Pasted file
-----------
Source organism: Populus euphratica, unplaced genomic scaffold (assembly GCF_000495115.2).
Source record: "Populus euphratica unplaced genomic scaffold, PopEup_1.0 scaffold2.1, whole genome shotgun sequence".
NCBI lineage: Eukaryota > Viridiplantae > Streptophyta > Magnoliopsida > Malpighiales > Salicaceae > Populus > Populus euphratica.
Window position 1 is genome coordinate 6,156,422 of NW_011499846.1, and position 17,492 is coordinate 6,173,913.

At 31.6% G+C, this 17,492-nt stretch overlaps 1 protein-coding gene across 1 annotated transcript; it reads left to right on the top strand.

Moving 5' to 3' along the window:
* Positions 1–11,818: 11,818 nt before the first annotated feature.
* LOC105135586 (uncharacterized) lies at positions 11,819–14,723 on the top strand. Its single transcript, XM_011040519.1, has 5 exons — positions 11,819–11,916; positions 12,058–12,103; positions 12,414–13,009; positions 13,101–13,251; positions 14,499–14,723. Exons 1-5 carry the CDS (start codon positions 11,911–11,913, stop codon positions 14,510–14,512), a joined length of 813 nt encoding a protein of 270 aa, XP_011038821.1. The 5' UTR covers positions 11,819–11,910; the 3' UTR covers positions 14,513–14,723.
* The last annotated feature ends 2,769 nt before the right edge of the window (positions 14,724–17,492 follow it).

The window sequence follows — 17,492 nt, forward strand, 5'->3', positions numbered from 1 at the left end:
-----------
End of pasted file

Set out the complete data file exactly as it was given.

Source organism: Populus euphratica, unplaced genomic scaffold (assembly GCF_000495115.2).
Source record: "Populus euphratica unplaced genomic scaffold, PopEup_1.0 scaffold2.1, whole genome shotgun sequence".
NCBI lineage: Eukaryota > Viridiplantae > Streptophyta > Magnoliopsida > Malpighiales > Salicaceae > Populus > Populus euphratica.
Window position 1 is genome coordinate 6,156,422 of NW_011499846.1, and position 17,492 is coordinate 6,173,913.

At 31.6% G+C, this 17,492-nt stretch overlaps 1 protein-coding gene across 1 annotated transcript; it reads left to right on the top strand.

Moving 5' to 3' along the window:
* Positions 1–11,818: 11,818 nt before the first annotated feature.
* LOC105135586 (uncharacterized) lies at positions 11,819–14,723 on the top strand. Its single transcript, XM_011040519.1, has 5 exons — positions 11,819–11,916; positions 12,058–12,103; positions 12,414–13,009; positions 13,101–13,251; positions 14,499–14,723. Exons 1-5 carry the CDS (start codon positions 11,911–11,913, stop codon positions 14,510–14,512), a joined length of 813 nt encoding a protein of 270 aa, XP_011038821.1. The 5' UTR covers positions 11,819–11,910; the 3' UTR covers positions 14,513–14,723.
* The last annotated feature ends 2,769 nt before the right edge of the window (positions 14,724–17,492 follow it).

The window sequence follows — 17,492 nt, forward strand, 5'->3', positions numbered from 1 at the left end: